Archie Leach day: The Howard Hawks Woman

Howard Hawks directed Only Angels Have Wings in 1939, and To Have and Have Not in 1944. In between he directed His Girl Friday, Sergeant York, Ball of Fire, and Air Force. In these films, he was still working on the male-female dynamic, what he saw, what he looked for, what he loved about women, the kind of men he admired … searching for the perfect woman. His tastes were very specific, and now we can even call them “Hawksian”.

Many of the ideas about all of this were touched upon in Only Angels Have Wings – but in To Have and Have Not – all of that stuff takes center stage. Hawks has gotten clearer about what he wants, and clearer about how to EXPRESS all of it.

Only Angels Have Wings feels a little bit like a rough draft of To Have and Have Not.

In both films, Hawks has the lead female character say to the lead male character:

“I’m hard to get. All you have to do is ask me.”

Same exact line. The line is deceptively simple. There’s a lot going on there. It seems, at first, that what it SHOULD say is: “I’m not hard to get. All you have to do is ask me.” But it doesn’t, it says “I’m hard to get.” Which makes a much deeper kind of sense.

Jean Arthur (as Bonnie Lee in Only Angels Have Wings) finds herself in love with the Cary Grant character (Geoff Carter) – but he’s so independent, so macho, and he says over and over, like a mantra: “I’d never ask a woman to do anything!” that Jean Arthur is left twisting in the wind. He’s obviously interested in her, they kiss a couple of times, they have major sexual tension … but he makes a big point of showing her:- You are free to come and go at any time. I will never ask you to do ANYTHING! Which is all well and good, but Jean Arthur is tormented trying to play by his rules, trying to hold herself back, trying to be all tough-guy and nonchalant about him … when she’s obviously crazy about the guy. Finally, by the end of the film, Bonnie has practically fallen apart (in a comedic way, though – Jean Arthur is beautiful!! So funny!) and she decides: “Fine. If he won’t point-blank ASK me to stay on here with him, then I am GONE. I will take the next boat out.” When Cary Grant finds out she’s leaving, he gets – of course – kind of cranky about it – like: I didn’t think she’d actually BEHAVE that freely!! Very funny. After all his boasting and bragging (“I’d never ask a woman to do anything!!”) – he looks suspiciously crestfallen when Jean Arthur decides to leave, and he says something to her, tentatively, like, “Why don’t we flip a coin to see if you stay or not?”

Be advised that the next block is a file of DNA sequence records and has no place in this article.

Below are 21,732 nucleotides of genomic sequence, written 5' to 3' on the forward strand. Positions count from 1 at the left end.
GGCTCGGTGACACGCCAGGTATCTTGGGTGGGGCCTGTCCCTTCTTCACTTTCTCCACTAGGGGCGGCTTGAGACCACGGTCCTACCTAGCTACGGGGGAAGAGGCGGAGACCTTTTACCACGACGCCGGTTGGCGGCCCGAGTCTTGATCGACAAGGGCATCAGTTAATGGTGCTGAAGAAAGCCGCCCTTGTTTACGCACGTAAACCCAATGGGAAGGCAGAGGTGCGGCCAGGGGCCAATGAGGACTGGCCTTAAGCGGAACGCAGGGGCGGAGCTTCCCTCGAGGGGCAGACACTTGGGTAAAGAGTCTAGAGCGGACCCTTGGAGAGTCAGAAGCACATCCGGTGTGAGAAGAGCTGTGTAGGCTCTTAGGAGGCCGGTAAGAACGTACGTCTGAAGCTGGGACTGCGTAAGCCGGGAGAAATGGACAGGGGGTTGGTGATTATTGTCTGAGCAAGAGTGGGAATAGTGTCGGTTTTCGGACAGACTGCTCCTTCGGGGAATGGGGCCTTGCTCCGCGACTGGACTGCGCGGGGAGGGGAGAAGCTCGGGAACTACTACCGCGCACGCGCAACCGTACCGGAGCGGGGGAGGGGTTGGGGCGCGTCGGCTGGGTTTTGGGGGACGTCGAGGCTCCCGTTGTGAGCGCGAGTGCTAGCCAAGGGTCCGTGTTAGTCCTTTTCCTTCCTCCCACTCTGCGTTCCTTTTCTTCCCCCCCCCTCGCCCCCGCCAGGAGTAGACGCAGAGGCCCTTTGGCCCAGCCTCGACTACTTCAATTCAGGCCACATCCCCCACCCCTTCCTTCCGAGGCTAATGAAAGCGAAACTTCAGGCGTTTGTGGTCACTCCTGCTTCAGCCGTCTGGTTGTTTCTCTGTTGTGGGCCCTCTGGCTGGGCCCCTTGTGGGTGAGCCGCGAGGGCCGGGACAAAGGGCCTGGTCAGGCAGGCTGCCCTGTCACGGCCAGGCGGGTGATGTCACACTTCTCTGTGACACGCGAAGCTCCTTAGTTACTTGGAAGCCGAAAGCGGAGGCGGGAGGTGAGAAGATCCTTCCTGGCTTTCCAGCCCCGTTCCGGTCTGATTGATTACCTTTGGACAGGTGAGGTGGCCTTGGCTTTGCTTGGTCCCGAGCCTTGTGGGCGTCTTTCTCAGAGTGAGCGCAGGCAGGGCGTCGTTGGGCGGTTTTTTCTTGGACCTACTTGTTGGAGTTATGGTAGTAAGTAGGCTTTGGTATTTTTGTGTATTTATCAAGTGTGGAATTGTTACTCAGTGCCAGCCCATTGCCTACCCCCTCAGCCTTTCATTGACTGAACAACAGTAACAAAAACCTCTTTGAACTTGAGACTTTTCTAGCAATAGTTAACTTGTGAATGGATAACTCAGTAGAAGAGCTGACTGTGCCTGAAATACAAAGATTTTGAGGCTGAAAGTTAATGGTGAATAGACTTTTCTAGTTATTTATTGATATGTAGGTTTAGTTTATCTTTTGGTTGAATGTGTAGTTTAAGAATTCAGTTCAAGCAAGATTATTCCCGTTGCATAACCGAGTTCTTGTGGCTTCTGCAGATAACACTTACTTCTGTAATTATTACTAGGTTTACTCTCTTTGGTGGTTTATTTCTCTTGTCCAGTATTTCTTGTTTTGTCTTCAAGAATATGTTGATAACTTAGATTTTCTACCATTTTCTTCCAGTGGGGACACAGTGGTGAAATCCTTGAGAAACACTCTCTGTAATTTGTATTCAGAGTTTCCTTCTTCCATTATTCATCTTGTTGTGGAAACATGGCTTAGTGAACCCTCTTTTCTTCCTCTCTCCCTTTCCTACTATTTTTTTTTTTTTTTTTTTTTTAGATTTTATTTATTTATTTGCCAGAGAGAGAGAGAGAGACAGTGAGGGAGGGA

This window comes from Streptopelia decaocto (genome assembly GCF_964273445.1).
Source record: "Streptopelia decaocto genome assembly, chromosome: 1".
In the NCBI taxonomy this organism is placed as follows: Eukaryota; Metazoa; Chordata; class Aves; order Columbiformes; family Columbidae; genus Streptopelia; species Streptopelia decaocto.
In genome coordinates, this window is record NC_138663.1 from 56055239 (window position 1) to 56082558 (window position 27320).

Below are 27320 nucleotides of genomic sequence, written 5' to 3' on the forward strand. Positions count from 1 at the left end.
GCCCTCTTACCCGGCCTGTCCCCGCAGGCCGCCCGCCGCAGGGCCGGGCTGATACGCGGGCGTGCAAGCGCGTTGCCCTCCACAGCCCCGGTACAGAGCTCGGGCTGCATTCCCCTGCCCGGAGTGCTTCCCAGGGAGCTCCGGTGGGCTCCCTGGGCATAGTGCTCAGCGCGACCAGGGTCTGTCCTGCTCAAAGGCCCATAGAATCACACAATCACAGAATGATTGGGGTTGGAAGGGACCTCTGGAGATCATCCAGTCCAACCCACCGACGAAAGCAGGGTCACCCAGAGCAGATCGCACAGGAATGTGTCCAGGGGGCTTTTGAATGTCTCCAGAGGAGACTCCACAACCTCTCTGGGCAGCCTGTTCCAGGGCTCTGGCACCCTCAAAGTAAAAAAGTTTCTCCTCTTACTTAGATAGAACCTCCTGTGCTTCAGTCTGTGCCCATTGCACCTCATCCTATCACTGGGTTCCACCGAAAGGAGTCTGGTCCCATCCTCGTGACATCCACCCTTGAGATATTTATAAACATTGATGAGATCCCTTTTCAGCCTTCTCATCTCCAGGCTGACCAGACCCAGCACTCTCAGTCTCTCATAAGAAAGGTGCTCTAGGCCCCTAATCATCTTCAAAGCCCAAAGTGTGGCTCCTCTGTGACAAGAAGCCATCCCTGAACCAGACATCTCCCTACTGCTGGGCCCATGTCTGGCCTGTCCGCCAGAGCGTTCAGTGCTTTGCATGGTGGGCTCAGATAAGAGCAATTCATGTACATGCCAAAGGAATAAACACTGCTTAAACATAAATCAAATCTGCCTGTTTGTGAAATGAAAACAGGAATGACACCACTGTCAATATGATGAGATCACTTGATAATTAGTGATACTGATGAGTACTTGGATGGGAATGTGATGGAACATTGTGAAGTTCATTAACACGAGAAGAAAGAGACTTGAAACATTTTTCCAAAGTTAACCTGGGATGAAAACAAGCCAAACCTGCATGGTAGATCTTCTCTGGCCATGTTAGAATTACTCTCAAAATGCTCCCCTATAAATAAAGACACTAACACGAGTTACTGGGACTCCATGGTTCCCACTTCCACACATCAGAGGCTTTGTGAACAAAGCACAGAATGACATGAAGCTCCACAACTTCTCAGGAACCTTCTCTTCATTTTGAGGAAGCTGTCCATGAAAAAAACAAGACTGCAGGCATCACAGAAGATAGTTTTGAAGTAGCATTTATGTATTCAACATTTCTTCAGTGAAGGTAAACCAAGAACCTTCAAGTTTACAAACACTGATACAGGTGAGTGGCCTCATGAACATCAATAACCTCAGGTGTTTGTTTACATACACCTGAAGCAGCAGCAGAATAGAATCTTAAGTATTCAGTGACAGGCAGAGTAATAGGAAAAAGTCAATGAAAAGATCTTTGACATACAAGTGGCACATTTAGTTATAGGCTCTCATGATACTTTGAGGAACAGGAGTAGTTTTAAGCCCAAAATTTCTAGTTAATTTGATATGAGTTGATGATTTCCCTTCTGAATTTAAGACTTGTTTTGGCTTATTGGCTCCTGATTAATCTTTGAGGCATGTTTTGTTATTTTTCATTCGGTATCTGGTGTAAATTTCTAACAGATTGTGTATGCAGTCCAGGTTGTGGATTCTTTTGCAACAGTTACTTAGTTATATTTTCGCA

By that point, she has had it. Here’s the tension of the moment, captured:

She throws her head back and says, angry, but with tears: “I’m hard to get, Geoff. All you have to do is ask me.”

He ignores this, it’s a hurried scene, people pulling him every which way … he’s about to run off and fly the mail-plane … so he needs to go … He ignores her tears, takes out a coin, says, “Heads you stay, tails you go!” – flips it, looks at it, exclaims happily, “It’s Heads! You stay!!” He hands her the coin, gives her a huge juicy kiss on the mouth, orders her: “Keep that coffee warm!” (his way of saying: “Don’t get on that boat, I want you to be here when I get back“) and dashes out the door, leaving her stunned, and HURT.

Until she looks down at the coin. The coin has a head on both sides. No tails. So no matter which way it fell, she would be staying. That is the closest Geoff Carter will ever come to asking anything of anyone. This huge goofy happy grin breaks across Jean Arthur’s face … it’s very funny. Moving too, in a weird way.

There is an almost identical situation in To Have and Have Not, only with different characters. Steve and Slim (Bogie and Bacall) have this INSANE sexual tension (“You know how to whistle, don’t you, Steve? You just put your lips together and blow…” Mmmmmm) … but Steve is very independent (in a typical Bogart “I stick my neck out for nobody” way) – and, finally, in this film, Howard Hawks had found a heroine to match his hero. A woman AS independent and AS free as the man.